How many times have you sat down to watch TV or a movie, only to immediately shift your attention to your smartphone or tablet? Known as “media multitasking,” this phenomenon is so common that an estimated 178m US adults regularly use another device while watching TV.
While some might assume that frequently shifting your attention between different information streams is good brain training for improving memory and attention, studies have found the opposite to be true.
Media multitasking is when people engage with multiple devices or content at the same time. This might be using your smartphone while watching TV, or even listening to music and text messaging friends while playing a video game.
One recent study looked at the body of current research on media multitasking (consisting of 22 peer-reviewed research papers) and found that self-reported “heavy media multitaskers” performed worse on attention and working memory tests. Some even had structural brain differences.
The study found that “heavy” media multitaskers performed about 8-10 percent worse on sustained attention tests compared to “light” media multitaskers. These tests involved participants paying attention to a certain task (such as spotting a specific letter in a stream of other letters) for 20 minutes or more.
Researchers found that on these tests (and others) the ability to sustain attention was poorer for heavy multitaskers. These findings might explain why some people are heavy multitaskers. If someone has a poor attention span, they may be likely to switch between activities quickly, instead of staying with just one.
Heavy media multitaskers were also found to perform worse than light media multitaskers on working memory tests. These involved memorizing and remembering information (like a phone number) while performing another task (such as searching for a pen and piece of paper to write it down). Complex working memory is closely linked with having better focus and being able to ignore distractions.
Brain scans of the participants also showed that an area of the brain known as the anterior cingulate cortex is smaller in heavy multitaskers. This area of the brain is involved in controlling attention. A smaller one may imply worse functioning and poorer attention.
But while researchers have confirmed that heavy media multitaskers have worse memory and attention, they are still uncertain about what causes heavy media multitasking.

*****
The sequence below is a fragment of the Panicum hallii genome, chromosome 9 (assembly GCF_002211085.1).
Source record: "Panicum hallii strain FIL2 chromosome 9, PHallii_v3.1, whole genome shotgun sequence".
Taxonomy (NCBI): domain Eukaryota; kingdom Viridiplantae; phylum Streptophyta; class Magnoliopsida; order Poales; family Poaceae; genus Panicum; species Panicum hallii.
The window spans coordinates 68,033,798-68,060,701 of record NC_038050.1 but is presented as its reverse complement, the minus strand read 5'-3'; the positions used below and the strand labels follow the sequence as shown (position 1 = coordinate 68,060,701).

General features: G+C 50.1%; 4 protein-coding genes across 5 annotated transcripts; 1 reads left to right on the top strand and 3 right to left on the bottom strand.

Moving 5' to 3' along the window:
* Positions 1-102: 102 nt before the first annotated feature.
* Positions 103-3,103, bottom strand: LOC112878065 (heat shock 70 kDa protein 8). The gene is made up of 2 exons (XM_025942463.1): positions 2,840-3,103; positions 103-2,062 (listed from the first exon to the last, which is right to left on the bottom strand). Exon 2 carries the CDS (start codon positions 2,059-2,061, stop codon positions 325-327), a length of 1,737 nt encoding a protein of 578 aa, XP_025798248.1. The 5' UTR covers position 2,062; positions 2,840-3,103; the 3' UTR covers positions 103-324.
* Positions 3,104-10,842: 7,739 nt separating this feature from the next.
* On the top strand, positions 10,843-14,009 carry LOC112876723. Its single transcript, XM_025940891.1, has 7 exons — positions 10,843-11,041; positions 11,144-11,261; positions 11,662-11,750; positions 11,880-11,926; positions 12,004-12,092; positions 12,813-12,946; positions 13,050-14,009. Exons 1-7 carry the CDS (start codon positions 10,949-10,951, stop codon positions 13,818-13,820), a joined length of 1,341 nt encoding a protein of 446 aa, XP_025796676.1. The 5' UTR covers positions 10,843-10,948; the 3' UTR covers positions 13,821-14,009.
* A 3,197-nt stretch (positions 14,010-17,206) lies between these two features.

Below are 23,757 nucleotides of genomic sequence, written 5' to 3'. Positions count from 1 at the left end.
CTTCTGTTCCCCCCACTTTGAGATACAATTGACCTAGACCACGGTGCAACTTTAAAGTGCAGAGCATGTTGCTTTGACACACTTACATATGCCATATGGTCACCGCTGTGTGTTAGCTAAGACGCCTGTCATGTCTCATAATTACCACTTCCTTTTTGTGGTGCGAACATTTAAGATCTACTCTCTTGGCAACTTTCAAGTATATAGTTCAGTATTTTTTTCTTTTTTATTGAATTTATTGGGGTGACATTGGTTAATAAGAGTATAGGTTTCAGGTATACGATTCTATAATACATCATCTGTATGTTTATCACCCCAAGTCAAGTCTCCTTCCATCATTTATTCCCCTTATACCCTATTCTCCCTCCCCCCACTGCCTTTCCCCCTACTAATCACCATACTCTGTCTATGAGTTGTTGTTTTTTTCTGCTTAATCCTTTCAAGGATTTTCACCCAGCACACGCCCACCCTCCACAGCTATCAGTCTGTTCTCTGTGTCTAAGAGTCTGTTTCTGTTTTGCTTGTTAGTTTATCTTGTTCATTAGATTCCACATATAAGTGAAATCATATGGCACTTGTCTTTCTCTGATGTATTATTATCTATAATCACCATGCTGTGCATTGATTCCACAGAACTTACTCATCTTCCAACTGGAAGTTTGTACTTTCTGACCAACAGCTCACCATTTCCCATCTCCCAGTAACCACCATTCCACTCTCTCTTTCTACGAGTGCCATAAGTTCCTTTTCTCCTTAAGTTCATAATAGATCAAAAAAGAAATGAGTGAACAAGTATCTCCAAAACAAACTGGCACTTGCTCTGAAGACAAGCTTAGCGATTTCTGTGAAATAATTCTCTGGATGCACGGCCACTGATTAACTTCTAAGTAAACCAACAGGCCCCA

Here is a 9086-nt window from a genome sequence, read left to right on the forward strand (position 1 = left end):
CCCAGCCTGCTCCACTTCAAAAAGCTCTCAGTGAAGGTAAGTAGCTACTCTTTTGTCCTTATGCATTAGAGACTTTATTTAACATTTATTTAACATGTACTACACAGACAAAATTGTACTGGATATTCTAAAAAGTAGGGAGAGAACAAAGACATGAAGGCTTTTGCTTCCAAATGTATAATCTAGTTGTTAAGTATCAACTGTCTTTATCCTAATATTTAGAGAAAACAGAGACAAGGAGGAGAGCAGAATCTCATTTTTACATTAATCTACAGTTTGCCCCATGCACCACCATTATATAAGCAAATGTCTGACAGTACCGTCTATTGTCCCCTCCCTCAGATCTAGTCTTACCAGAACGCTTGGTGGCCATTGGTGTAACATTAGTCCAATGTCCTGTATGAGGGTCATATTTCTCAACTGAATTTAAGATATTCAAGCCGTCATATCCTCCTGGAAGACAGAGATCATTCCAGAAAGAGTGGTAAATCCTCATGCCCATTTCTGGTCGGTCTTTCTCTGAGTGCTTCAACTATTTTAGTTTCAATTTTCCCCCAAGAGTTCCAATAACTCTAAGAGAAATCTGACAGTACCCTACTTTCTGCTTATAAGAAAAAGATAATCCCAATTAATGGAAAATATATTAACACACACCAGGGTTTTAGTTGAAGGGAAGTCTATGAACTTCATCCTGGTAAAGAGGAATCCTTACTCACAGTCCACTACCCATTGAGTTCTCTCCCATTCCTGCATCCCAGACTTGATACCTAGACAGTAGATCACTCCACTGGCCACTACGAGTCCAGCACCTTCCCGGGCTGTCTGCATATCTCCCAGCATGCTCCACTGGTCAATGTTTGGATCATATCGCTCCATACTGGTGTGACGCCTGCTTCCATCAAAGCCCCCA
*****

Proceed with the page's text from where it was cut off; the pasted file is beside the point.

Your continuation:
Do heavy media multitaskers have worse attention because of their media multitasking? Or do they media multitask because they have poor attention? It might also be an effect of general intelligence, personality, or something else entirely that causes poor attention and increased media multitasking behaviors.
But the news isn’t all bad for heavy multitaskers. Curiously, this impairment might have some benefit. Research suggests that light media multitaskers are more likely to miss helpful information that isn’t related to the task they’re currently performing.
For example, a person may read with a radio playing in the background. When important breaking news is broadcast, a heavy media multitasker is actually more likely to pick it up than a light media multitasker.
So should you avoid media multitasking? Based on current research, the answer is probably yes. Multitasking usually causes poorer performance when doing two things at once, and puts more demands on the brain than doing one thing at a time.
This is because the human mind suffers from an “attentional bottleneck”, which only allows certain mental operations to occur one after another.
But if you’re wondering whether media multitasking will impair your attention capabilities, the answer is probably no. We don’t know yet whether heavy media multitasking is really the cause for lower performance on the tests.
The effects observed in controlled laboratory settings are also generally rather small and most likely negligible in normal everyday life. Until we have more research, it’s probably too early to start panicking about the potential negative effects of media multitasking.
This article is republished from The Conversation by André J. Szameitat, Reader in Cognitive Neuroscience, Brunel University London under a Creative Commons license. Read the original article.
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